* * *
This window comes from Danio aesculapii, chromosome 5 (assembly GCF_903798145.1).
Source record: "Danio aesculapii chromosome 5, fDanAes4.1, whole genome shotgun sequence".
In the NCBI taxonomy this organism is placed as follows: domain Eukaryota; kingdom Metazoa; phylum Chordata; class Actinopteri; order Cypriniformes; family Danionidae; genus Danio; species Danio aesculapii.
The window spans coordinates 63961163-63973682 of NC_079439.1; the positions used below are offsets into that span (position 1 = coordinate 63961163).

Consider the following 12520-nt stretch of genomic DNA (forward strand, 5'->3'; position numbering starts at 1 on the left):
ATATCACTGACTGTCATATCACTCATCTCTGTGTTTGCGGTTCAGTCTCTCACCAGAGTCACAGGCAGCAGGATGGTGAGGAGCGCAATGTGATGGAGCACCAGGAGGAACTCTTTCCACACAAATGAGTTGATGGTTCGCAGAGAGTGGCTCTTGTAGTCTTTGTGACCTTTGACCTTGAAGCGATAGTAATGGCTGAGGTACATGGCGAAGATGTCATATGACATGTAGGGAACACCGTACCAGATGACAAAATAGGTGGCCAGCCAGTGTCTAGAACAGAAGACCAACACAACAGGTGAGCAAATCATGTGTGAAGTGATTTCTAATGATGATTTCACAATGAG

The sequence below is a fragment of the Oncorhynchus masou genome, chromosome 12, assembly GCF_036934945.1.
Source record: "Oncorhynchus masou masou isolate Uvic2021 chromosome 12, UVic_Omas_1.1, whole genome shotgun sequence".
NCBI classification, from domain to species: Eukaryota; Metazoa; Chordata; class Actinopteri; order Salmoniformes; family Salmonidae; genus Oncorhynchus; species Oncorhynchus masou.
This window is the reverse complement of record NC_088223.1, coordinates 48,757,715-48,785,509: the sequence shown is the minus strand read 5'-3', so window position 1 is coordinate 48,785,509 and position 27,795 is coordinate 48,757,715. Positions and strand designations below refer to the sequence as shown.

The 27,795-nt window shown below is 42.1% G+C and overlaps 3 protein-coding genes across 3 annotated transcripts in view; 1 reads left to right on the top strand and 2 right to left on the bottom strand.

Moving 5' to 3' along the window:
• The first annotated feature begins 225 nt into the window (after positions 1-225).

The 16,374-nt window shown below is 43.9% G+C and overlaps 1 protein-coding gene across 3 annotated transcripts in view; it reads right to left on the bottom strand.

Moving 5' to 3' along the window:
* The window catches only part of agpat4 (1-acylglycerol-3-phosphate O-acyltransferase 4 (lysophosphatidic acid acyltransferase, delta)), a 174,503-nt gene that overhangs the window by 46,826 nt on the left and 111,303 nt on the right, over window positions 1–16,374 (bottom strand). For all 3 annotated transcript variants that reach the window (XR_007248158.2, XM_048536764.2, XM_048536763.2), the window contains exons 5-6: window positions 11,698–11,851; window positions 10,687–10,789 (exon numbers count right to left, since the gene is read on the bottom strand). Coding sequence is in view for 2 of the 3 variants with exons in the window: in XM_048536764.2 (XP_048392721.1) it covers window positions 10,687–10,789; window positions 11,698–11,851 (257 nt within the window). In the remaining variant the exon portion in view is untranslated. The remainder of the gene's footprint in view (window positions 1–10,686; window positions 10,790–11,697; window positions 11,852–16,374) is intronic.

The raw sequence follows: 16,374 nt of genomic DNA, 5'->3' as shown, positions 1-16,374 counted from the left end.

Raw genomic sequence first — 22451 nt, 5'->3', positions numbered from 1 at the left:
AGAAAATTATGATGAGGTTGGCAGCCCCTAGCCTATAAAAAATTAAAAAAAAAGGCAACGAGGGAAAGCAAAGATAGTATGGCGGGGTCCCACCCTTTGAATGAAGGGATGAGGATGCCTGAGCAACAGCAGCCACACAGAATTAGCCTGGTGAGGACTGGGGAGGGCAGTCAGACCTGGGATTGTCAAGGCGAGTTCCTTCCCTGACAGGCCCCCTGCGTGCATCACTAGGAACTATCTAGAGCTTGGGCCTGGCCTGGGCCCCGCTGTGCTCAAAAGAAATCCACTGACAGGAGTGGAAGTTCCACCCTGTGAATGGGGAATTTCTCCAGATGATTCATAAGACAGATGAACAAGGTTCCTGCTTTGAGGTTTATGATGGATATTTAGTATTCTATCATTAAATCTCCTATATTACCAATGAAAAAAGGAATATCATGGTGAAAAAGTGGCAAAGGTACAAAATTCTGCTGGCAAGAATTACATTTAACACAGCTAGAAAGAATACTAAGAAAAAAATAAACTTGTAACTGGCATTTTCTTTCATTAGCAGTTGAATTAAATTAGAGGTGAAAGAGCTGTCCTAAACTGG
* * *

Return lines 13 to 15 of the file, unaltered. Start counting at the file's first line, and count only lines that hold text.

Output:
• The first annotated feature begins 225 nt into the window (after positions 1-225).

The 16,374-nt window shown below is 43.9% G+C and overlaps 1 protein-coding gene across 3 annotated transcripts in view; it reads right to left on the bottom strand.

Moving 5' to 3' along the window: